PRESIDENT WARREN G. HARDING - CIVIL APPOINTMENT SIGNED 03/15/1922 CO-SIGNED BY: HUBERT WORK - HFSID 4026
WARREN G. HARDING and HUBERT WORK A civil appointment signed by the President and Postmaster General Civil appointment signed: "Warren G. Harding" as President and "Hubert Work" as Postmaster General, 171/2x133/4. Washington, 1922 March 15.
Sale Price $680.00
WARREN G. HARDING and HUBERT WORK
A civil appointment signed by the President and Postmaster General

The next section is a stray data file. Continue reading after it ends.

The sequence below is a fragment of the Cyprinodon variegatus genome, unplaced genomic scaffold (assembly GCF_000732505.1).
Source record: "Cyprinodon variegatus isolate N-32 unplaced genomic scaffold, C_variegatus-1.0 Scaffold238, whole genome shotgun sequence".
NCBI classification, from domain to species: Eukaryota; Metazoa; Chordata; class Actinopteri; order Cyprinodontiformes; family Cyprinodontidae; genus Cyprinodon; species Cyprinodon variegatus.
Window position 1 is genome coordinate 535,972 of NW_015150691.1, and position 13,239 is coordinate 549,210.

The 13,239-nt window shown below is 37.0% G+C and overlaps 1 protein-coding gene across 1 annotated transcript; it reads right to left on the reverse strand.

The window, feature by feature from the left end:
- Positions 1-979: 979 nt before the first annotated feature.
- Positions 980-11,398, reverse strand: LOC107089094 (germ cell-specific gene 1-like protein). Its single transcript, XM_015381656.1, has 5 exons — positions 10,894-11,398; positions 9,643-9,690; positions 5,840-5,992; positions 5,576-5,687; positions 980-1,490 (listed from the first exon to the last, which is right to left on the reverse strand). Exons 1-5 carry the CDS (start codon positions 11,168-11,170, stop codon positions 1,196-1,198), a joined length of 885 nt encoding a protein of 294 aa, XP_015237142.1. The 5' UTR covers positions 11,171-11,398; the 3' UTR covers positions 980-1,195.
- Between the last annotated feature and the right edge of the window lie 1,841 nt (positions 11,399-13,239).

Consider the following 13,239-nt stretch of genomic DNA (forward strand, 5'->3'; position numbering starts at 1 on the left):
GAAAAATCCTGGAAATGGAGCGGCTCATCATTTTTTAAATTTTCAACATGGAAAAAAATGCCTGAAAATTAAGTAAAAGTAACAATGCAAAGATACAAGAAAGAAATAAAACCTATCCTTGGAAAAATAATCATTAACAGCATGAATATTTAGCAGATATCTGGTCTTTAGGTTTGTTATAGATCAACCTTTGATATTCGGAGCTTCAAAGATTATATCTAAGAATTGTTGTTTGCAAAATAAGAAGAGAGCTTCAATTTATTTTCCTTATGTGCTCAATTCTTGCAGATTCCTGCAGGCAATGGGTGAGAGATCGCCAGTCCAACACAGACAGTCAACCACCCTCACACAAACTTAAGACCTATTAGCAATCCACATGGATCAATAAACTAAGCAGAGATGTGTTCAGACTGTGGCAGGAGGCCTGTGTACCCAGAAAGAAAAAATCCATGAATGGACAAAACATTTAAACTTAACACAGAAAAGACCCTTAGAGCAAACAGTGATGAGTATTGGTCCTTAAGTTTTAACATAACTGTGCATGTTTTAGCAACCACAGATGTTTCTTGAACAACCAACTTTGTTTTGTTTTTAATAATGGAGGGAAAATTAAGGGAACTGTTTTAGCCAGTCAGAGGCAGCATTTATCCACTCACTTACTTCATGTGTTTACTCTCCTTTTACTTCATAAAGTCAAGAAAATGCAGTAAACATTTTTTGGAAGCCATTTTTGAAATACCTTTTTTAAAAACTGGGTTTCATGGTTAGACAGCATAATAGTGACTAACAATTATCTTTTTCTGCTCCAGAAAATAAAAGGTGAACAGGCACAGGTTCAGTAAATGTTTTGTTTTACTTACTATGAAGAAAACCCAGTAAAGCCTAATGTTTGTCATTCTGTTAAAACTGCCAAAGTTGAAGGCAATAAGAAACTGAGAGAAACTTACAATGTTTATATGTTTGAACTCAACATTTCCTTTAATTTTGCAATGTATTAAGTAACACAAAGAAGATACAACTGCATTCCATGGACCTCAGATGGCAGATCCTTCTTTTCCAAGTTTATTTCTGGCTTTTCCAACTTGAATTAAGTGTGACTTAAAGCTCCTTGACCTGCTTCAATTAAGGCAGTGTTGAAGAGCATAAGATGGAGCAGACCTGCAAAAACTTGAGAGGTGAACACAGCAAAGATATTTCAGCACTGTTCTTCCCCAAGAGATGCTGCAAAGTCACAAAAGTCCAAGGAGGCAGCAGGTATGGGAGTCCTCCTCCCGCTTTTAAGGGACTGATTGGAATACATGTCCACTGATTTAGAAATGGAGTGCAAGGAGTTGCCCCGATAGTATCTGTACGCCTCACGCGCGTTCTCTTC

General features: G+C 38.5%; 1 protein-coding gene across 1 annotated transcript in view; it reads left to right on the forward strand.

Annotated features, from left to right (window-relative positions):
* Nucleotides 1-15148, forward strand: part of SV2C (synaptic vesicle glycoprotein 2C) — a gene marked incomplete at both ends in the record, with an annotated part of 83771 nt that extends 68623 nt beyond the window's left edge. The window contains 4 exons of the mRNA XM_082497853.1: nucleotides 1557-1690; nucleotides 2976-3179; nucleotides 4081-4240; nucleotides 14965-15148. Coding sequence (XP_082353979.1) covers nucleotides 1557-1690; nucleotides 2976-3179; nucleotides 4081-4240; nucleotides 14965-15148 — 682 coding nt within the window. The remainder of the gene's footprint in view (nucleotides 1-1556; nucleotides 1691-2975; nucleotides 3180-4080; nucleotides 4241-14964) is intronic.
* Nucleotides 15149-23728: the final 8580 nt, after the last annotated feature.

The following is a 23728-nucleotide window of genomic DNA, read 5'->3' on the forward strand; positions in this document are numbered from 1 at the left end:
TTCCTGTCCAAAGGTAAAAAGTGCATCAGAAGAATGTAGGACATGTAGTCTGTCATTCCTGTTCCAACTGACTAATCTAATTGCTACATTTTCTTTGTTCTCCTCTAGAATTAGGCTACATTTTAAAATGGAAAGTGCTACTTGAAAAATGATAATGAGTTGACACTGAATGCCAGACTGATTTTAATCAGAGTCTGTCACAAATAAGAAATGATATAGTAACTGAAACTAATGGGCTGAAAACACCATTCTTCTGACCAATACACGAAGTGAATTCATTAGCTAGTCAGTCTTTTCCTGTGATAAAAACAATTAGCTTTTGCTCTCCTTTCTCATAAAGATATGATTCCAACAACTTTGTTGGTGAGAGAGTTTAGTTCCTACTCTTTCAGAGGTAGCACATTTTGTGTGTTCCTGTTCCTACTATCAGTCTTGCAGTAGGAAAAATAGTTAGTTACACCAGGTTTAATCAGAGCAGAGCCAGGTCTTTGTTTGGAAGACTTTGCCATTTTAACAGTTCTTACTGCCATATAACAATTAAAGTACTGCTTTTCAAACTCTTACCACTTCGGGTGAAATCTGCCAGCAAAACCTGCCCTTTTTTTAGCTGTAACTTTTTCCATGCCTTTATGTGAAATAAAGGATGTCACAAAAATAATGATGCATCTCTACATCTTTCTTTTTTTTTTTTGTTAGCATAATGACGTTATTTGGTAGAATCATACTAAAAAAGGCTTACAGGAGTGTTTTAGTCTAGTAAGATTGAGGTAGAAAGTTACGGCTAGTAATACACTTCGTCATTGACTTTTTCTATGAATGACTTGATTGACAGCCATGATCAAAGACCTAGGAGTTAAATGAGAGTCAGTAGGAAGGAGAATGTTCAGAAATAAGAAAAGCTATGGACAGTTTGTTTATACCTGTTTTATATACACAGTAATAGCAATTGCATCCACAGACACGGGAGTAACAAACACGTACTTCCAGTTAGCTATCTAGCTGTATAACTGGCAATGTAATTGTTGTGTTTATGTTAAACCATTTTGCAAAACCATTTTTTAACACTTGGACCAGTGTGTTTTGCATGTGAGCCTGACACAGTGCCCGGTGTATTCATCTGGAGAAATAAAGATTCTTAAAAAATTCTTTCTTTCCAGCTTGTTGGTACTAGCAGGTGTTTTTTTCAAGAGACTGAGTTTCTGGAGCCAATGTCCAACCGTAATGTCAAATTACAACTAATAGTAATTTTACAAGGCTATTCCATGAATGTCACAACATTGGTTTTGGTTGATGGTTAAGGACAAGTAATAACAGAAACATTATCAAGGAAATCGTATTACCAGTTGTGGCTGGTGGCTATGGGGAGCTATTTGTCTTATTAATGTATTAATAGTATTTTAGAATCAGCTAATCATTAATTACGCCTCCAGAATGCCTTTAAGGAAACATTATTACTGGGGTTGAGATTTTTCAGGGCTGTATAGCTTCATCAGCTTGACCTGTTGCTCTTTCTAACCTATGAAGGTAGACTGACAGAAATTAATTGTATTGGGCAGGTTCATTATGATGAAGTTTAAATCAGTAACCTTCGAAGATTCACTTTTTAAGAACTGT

Civil appointment signed: "Warren G. Harding" as President and "Hubert Work" as Postmaster General, 171/2x133/4. Washington, 1922 March 15. In full: "Know ye, That, reposing special trust and confidence in the intelligence, diligence and discretion of Giles P. Secrenier, I have nominated, and by and with the advice and consent of the Senate, do appoint him Postmaster at Moodus, in the County of Middlesex, State of Connecticut, and do authorize and empower him to execute and fulfill the duties of that office according to the laws of the United States and the regulations of the Post Office Department, and to have and to hold the said office with all the rights and emoluments thereunto legally appertaining for and during the term of four years from the second day of March 1922, subject to the conditions prescribed by law." WARREN G. HARDING (1865-1923) was a newspaper editor, Lieutenant Governor of Ohio and U.S. Senator (1915-1921) before becoming the nation's 29th President. The surprise nominee of a deadlocked Republican convention, Harding won a landslide victory over Democrat James Cox from a public tired of Woodrow Wilson's internationalism and ready for what Harding called "not nostrums, but normalcy." Harding interpreted his victory as a repudiation of the League of Nations, but did promote other measures - including a naval disarmament conference - to reduce international tensions. Harding took a narrow view of Presidential powers. While he appointed many capable men to his administration, including Herbert Hoover, Andrew Mellon and Charles Evans Hughes, he was undone by others and by corrupt friends. Harding died while on a tour of the Western U.S., and was thus spared the worst of the developing Teapot Dome scandal. HUBERT WORK served as Postmaster General from March 4, 1922 until February 27, 1923 when he succeeded Albert B. Fall (who had resigned under pressure from the Teapot Dome Scandal), as Secretary of the Interior. Work continued as Secretary of the Interior into the Coolidge administration, 1923-1928. Postmaster appointments signed by Work during his short tenure as Postmaster General are scarce. Lightly shaded at left. Otherwise, fine condition.
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